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Assault On Syncretic Traditions Of India

By Ram Puniyani

01 October, 2015

India is undergoing a regressive attack in different fields of life. Apart from the political undermining of secularism, pluralism and Indian nationalism, the cultural pluralism and valued syncretic traditions are also under severe attack. The intensity is increasing. On the back of the murders of dissenting rationalists (Narendra Dabholkar, Govind Pansare and M M Kalburgi), the bans on food,, a literary siege is being erected. The writers steeped in a multicultural, plural milieu are under attack on sectarian grounds.

From Kerala known for the culture which has kept the identity of different religions and has also led to their intermixing, comes the news that the renowned literary critic and Malayalam scholar, Dr. M.M. Basheer was threatened and told to stop his column on Ramayana, Ramayana Jeevithasaramritham. There have been major non Hindu writers like Thomas Mathew, poet and popular lyricist, the late Yusuf Ali Kecheri who have contributed to such themes which so far have looked beyond the religious divide. Basheer got abusive phone calls as to how a Muslim like him has any right to criticize the Hindu God. He was just commenting on Valmiki’s criticism of Lord Ram to call Sita for Agni Pariksha(trial by fire). Basheer, a practicing Muslim, for the first time was made to feel that he is a Muslim. Unable to bear the barrage of aggression of Sangh Parivar elements, Hanuman Sena in particular, he stopped his series. As such he has contributed over 50 articles on the theme.

There are two major points which are very disturbing in the ongoing assault on plural ethos of the country. The first one is that there are innumerable literary people and saints, who irrespective of their own faith have contributed to the cultural aspects of religion in the sub continent. The legendary classic contributions of Rahim and Raskhan on the life of Lord Krishna cannot be eroded from the literary history of the sub continent. Who can forget the contributions of Dara Shikoh’ in translating the Upanishads into Persian. The Nawab of Bijapur had number of Veena players in his court for invocation of Goddess Saraswati. Even a decade ago we enjoyed the richness of Bismillah Khan’s shehnai, many of his compositions are dedicated to deities.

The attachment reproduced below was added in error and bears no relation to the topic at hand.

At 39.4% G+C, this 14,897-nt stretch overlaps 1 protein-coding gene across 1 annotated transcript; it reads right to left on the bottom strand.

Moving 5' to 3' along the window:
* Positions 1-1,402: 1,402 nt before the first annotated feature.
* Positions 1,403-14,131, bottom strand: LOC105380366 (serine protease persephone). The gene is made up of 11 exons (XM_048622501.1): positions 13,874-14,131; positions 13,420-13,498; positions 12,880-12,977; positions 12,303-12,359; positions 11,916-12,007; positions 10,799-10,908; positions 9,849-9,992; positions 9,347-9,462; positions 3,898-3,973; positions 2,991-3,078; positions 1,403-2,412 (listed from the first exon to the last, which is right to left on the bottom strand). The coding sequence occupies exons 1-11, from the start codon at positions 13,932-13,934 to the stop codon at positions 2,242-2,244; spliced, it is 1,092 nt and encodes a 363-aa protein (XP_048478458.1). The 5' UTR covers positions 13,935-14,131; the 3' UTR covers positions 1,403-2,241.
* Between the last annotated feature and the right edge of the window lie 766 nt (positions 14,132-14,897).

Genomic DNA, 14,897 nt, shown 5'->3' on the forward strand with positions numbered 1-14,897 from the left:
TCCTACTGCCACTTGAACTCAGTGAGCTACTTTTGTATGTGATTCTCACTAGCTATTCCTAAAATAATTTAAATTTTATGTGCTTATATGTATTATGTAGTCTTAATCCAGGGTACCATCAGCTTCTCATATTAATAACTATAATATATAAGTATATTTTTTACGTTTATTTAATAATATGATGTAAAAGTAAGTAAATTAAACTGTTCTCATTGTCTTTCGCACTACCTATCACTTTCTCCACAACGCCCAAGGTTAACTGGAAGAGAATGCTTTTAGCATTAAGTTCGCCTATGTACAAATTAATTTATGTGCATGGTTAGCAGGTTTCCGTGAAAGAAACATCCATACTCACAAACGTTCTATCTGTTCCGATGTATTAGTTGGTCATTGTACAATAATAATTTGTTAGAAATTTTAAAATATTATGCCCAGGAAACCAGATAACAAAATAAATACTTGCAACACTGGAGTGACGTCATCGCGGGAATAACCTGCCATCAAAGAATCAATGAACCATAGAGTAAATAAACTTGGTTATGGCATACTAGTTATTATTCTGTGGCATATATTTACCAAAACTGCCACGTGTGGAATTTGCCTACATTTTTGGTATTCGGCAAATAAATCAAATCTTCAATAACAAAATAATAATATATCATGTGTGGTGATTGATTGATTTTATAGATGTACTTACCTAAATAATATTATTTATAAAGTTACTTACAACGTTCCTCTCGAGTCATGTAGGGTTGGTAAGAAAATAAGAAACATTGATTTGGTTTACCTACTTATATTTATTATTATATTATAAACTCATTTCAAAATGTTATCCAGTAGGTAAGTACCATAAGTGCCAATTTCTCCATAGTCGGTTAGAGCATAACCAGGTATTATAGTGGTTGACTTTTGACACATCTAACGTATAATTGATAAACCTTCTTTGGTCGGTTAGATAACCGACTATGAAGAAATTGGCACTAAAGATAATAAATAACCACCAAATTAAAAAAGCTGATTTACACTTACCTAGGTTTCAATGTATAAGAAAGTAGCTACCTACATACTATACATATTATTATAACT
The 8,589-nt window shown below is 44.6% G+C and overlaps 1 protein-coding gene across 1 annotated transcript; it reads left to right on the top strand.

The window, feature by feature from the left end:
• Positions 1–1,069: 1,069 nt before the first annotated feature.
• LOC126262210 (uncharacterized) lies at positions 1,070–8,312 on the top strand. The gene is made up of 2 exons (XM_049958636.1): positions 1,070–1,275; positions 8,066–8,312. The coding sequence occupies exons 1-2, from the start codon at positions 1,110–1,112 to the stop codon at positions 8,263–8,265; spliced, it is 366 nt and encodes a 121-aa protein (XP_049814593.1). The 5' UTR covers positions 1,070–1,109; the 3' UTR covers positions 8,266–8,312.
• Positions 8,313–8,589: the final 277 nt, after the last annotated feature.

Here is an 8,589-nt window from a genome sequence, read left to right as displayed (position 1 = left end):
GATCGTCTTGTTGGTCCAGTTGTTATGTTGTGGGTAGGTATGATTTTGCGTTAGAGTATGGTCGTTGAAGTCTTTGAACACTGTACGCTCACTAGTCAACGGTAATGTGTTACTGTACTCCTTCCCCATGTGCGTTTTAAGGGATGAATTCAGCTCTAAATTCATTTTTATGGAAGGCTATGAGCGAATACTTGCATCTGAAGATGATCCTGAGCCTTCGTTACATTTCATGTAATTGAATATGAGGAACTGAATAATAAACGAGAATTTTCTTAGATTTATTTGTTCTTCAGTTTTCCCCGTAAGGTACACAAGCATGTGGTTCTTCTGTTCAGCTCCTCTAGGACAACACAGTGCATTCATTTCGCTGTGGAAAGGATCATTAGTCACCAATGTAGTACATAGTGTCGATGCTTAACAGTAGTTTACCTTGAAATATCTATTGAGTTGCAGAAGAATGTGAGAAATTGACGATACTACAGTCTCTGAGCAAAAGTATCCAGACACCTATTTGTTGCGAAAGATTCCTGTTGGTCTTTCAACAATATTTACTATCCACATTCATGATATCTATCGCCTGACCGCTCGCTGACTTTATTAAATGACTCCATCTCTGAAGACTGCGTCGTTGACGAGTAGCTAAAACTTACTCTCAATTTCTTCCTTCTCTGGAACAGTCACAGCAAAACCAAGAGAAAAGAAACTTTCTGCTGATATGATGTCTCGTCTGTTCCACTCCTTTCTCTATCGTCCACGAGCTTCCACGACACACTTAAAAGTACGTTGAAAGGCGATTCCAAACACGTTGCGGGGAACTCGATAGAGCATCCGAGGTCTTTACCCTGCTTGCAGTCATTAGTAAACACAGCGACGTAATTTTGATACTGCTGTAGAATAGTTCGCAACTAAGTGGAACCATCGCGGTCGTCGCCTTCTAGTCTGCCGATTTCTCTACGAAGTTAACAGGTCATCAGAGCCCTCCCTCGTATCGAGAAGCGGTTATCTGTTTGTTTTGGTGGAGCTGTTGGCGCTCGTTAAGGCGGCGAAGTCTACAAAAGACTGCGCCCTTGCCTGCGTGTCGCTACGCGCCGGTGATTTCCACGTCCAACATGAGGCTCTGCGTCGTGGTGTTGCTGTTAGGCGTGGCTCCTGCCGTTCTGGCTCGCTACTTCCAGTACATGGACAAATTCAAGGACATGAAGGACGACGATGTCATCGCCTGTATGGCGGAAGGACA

Shiekh Mohammad a saint from Maharashtra has been the major figure in the Warkari tradition, built his work around god Vithoba (God standing on brick), which is the major part of Bhakti tradition in Maharashtra. Saints like him and others like Ramdev Pir, Satya Pir stand tall in synthesizing the trends of cultural integration. We have Miyan Mir, another Pir in Punjab who was invited to lay the foundation of Golden temple. Even today villages and towns of different parts of India have Sufi shrines and Bhakti saint memorials, where people from all religions throng and pay their respects.

This syncretism was deeply expressed by Kabir, Nanak and Tulsidas in particular. They reflected the synthetic trends and the influence of both religions in their lives and works. Nanak went on to pick up from Hinduism and Islam both, while Tulsidas mentions in his Kavitavali about living in a mosque. Kabir communicated with people in simple Hindi and reflected the ‘building of bridges’ between the two communities.

Communal politics in India, which began in the colonial period went on to associate culture and traditions exclusively with religion. Today the seeds of division have gone so deep that in recent times we saw the eminent painter M.F. Husain being hounded to the extent that he had to leave the country. His roots were in the village where there was a serious mix of Hindu-Muslim traditions and he regarded Hindu themes as part of his heritage. Interestingly his work did not come under attack till the decade of 1980s, when the communal cauldron started affecting different aspects of our society and vehemence of intolerant elements went on destroying the creations of people like Husain. Hindi film and TV world has the best of such traditions in likes of Shakeel Badayuni (Man Tarpat Haridarshan ko Aaj-Baiju Bawra) and Javed Akhtar (O Palanhare Nirgun aur Nyare-Lagan) writing beautiful devotional songs and Rahi Masoom Raza scripting B.R. Chopda mega serial Mahabharat.

Another aspect related to attacks on Basheer is also related to the interpretation of the Lord Ram story. In the subcontinent and even in the far East hundreds of versions of the Ram saga are prevalent. The Hindutva politics has picked up a version of Ram story which is that of Ramanand Sagar's serial. The classical essay of A. K. Ramanujan, ‘One hundred Ramayanas’, was forced out of the curricula in Delhi University. This brilliant essay narrates the beauty of the diverse telling of Ramayana. Ambedkar’s ‘Riddles of Hindusim’ criticising Ram for banishment of Sita and punishing Shambuk, also met with a hostile reception.

How do we restore the complex cultural, religious, literary pluralism of India is something which the social movements need to ponder over in times to come.

Ram Puniyani was a professor in biomedical engineering at the Indian Institute of Technology Bombay, and took voluntary retirement in December 2004 to work full time for communal harmony in India. He is involved with human rights activities from last two decades.He is associated with various secular and democratic initiatives like All India Secular Forum, Center for Study of Society and Secularism and ANHAD. Response only to [email protected]



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